Feral pig population must be controlled
The state hopes to control wild pigs in Manoa through hunting and trapping.
TROUBLESOME experiences that Manoa residents have
had for years with feral pigs should dissuade a Waialae Nui man from getting too chummy with the animals
Beside the fact that the piglets he has adopted as pets will grow bigger and more difficult to handle, encouraging their wild cousins to feed at his home invites danger to his neighborhood.
The pigs can carry diseases such as leptospirosis, for which Hawaii bears the dubious distinction of having the highest infection rates in the nation. In addition, their habit of digging for food destroys native plant life and creates hollows where water collects, allowing mosquitoes to breed.
Though no one has official numbers, it is apparent that the Oahu pig population is on the rise. Homeowners in Manoa are encountering the animals more and more, prompting the state to propose a program to control them through hunting and trapping.
Animal lovers can be expected to object, but the pigs aren't an endangered species by any measure and their presence in long-established neighborhoods can't be attributed to habitat encroachment.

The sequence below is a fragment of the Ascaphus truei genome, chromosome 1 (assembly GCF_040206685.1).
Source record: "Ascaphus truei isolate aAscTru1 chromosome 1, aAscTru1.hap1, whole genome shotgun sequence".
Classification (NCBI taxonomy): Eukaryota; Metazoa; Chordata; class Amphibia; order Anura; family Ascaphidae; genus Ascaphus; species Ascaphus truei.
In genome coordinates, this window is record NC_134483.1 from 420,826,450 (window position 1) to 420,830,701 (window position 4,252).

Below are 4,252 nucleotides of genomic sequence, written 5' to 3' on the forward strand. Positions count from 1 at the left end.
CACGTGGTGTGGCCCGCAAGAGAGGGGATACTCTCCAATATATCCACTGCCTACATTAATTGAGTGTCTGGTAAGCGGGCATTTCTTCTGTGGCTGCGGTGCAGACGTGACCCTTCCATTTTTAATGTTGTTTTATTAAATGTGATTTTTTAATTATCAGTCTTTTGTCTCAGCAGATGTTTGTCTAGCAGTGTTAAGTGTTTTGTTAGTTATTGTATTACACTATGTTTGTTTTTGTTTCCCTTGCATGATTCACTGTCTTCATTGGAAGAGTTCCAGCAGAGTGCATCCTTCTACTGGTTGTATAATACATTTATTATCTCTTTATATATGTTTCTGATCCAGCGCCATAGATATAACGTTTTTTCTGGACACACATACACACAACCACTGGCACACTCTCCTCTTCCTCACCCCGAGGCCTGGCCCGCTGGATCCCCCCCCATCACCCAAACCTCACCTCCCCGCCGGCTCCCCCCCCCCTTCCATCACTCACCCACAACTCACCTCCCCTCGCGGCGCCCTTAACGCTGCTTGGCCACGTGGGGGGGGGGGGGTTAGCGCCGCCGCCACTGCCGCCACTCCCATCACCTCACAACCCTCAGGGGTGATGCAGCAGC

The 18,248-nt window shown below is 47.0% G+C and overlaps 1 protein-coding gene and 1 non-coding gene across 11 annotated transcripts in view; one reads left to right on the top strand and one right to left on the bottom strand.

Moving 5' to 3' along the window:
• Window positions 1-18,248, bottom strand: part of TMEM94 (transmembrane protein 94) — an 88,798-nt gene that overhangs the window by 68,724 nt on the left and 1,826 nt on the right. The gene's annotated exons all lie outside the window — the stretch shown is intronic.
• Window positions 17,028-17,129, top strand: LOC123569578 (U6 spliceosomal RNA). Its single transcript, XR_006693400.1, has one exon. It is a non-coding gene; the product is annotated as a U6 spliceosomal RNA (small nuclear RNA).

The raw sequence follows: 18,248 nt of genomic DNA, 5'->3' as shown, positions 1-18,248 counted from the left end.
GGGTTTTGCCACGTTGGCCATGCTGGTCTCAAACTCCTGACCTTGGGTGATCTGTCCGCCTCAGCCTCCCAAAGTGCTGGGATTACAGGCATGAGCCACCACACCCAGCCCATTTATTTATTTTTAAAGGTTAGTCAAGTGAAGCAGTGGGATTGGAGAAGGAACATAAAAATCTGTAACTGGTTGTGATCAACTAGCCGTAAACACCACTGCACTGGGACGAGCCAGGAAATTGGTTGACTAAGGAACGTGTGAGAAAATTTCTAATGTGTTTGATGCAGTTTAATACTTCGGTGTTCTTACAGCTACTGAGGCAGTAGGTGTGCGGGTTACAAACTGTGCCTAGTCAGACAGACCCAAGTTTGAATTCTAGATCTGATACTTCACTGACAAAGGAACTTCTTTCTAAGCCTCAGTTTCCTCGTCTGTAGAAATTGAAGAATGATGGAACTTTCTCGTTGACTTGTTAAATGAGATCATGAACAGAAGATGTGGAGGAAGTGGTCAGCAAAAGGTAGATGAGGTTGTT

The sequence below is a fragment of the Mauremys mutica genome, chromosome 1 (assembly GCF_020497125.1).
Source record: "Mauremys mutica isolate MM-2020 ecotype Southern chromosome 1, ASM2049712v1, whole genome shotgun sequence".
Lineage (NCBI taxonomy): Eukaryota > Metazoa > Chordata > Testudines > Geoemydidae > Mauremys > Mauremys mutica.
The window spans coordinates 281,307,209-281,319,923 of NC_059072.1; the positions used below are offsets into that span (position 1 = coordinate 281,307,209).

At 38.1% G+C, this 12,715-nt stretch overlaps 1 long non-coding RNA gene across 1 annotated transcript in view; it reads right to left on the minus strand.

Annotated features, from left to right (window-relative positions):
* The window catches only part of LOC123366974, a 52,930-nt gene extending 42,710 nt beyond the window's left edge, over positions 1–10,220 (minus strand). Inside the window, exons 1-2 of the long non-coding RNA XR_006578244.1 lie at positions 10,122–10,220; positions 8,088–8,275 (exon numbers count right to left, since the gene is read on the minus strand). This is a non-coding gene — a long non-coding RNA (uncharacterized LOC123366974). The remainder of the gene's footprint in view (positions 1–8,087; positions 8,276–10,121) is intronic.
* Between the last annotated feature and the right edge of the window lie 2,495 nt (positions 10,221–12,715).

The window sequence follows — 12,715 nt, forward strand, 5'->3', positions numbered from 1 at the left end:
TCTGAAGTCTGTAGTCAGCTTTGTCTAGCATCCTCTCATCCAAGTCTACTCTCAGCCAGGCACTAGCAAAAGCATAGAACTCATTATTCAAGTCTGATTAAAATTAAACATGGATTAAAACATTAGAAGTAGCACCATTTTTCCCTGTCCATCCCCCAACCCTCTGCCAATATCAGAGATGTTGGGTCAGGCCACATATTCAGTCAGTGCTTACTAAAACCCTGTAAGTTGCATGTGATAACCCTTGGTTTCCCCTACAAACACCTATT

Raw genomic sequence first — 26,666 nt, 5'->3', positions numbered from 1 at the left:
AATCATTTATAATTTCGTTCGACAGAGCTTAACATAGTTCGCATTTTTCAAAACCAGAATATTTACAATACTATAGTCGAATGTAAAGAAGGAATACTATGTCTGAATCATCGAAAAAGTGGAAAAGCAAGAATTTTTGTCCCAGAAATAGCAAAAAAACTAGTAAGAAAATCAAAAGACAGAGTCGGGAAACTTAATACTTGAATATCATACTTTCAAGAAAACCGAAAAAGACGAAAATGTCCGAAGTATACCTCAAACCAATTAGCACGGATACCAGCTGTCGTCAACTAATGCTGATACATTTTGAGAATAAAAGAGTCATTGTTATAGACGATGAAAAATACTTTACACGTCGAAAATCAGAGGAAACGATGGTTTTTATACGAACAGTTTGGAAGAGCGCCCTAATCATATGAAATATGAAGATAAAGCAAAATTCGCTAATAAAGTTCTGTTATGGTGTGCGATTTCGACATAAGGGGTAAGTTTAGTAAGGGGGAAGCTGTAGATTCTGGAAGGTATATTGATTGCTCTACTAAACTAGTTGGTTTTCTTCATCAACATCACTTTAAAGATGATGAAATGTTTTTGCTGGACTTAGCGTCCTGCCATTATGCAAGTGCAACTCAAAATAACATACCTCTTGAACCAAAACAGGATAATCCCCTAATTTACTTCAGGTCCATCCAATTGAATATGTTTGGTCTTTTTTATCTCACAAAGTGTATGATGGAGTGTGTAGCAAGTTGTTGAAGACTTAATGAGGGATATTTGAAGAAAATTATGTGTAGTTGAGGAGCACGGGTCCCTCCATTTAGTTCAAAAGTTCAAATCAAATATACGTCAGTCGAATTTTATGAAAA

The question is whether the Department of Land and Natural Resources will be able to reduce the pig population enough to keep them away from residential areas. Other efforts in 2002 and from 2004 through last year snagged only 37 pigs. The department's new plan for hunts, which doesn't allow firearms, plus continuous trapping could work better.
Manoa residents are mainly concerned about the property damage the pigs cause, but they also worry because the tusked pigs can become aggressive and attack humans.
Even Waialae Nui's self-anointed "pig whisperer" acknowledges he has been attacked a few times by the sow of his new pets. That they and about a dozen more were the first he has seen in his neighborhood in the 12 years he has lived there should be a hint that the pig problem isn't exclusive to Manoa.
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